I’ve also tried leaning the iPhone up against a small stack of books. The issue here is the viewing angle — unless those books are situated above your displays, Continuity Camera will shoot you from chest height and upwards. Anyone who knows photography and videography knows this is the least flattering viewing angle of any human being. I quickly got tired of seeing the bottom side of my chin, so I gave up using stacked books for Continuity Camera.

However, I recently discovered you can use the Twelve South HoverBar to mount the iPhone up and above the displays on the desk, providing an instant improvement to the camera experience in macOS.

It’s a bit cumbersome to mount the iPhone in this regard, but once mounted, the experience is excellent. You might not want to mount and unmount the iPhone multiple times a day from the HoverBar. But if you know you’re going to be on-camera for a longer meeting or for meetings throughout the day, a quick early morning mount into the HoverBar and a wired connection into the back of a display will do wonders for your video call image quality.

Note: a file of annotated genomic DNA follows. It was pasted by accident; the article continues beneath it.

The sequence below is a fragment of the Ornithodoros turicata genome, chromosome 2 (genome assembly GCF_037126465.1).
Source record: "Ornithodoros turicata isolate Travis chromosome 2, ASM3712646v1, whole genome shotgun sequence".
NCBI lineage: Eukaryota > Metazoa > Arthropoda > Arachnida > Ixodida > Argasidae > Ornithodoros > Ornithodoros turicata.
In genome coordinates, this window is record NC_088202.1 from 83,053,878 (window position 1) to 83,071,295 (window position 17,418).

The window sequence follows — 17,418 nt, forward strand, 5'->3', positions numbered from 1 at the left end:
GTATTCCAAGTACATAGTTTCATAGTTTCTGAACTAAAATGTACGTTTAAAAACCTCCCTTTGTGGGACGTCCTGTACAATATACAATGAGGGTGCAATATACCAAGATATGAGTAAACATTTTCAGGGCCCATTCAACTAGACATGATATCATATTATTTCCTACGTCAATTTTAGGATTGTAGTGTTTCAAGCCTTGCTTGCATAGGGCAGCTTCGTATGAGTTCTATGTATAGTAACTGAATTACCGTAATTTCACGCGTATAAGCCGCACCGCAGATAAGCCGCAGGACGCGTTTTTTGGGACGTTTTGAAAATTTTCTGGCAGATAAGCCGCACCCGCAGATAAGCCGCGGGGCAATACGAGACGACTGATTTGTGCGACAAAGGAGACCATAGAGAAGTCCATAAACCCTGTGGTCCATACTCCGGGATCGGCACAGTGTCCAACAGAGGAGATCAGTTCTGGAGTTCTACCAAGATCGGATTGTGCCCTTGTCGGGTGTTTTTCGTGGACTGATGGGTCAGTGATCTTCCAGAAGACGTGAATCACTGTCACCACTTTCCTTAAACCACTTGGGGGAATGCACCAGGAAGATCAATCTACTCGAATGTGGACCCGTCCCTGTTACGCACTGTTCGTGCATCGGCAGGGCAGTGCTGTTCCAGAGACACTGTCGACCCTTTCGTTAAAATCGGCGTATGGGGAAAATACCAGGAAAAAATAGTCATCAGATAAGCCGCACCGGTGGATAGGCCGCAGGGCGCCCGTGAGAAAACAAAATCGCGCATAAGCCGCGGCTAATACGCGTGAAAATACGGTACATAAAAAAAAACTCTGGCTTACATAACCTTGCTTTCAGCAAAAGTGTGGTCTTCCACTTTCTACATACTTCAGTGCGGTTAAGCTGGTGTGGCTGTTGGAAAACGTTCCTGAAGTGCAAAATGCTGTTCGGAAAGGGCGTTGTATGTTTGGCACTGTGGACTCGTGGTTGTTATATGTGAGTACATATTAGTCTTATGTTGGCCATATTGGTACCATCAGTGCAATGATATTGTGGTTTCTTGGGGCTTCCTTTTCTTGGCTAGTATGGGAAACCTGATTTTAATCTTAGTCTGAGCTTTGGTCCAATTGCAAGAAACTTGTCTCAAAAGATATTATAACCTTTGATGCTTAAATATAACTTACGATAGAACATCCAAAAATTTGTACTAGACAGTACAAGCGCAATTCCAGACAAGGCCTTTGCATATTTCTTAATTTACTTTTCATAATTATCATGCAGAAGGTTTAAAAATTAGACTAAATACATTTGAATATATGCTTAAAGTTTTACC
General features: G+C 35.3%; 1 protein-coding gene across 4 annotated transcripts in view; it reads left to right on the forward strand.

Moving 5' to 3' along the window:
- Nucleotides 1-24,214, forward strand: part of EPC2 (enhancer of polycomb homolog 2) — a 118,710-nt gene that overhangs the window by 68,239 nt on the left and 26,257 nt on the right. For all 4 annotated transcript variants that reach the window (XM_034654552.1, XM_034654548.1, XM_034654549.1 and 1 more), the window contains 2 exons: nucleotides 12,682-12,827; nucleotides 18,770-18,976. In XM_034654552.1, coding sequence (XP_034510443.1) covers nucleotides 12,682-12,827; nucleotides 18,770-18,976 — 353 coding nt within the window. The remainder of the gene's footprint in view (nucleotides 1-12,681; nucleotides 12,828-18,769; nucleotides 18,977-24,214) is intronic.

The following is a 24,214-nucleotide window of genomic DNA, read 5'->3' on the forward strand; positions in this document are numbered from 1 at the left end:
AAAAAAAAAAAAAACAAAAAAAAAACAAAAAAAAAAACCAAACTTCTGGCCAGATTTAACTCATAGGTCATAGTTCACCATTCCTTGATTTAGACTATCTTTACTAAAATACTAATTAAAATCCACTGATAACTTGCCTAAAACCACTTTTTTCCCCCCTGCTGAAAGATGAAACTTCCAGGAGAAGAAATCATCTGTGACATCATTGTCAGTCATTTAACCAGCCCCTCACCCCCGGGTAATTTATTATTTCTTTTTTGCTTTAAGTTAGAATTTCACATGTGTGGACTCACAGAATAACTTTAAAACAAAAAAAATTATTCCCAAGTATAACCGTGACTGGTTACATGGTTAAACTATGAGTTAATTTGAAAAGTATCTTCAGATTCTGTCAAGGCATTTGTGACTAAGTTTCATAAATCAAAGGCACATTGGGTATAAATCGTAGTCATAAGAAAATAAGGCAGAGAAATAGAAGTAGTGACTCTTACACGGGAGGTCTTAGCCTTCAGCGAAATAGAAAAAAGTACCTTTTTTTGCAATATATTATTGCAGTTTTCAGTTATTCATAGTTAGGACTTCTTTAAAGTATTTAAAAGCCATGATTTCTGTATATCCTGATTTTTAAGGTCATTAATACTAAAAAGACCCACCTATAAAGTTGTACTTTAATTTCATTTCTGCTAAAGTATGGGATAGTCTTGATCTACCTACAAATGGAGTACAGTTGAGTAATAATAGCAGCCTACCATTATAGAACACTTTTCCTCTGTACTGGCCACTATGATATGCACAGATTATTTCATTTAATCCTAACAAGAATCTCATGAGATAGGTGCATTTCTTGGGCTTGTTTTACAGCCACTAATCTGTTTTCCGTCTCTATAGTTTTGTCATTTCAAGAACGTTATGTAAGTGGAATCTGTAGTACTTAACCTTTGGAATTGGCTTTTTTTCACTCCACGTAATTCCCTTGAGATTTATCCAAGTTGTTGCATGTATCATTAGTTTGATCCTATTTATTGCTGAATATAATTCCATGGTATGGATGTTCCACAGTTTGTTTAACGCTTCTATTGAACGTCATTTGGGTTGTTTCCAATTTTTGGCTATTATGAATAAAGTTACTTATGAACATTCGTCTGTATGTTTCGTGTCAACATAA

Along the way, I opted to move my personal Studio Display to the office, meaning I had a built-in webcam when needed. Even still, Continuity Camera’s improved quality is so much better that I’ll still opt to use Continuity Camera when I know I’m going to be in a longer video meeting. For quick videos in a pinch, I’ll opt for the built-in potato cam in the Studio Display.

Wrap Up

Is Continuity Camera a worthy feature for iOS 16? Sure! It greatly improves image quality and provides multiple great formerly-iOS-only features to improve your FaceTime and video calls.

Should Continuity Camera exist as a feature in iOS 16? Probably not. If Apple had properly supplied the Studio Display with a reasonable quality webcam, Continuity Camera would probably not be needed at all.

For anyone looking to improve their video image quality for video conferences without breaking the bank by buying a full mirrorless camera setup, Continuity Camera will certainly do in a pinch. It’s a bit cumbersome to set up if you don’t have a stand. But if you can work something out — or if you happen to have a great stand like the Twelve South HoverBar — Continuity Camera may quickly become your default video camera setup.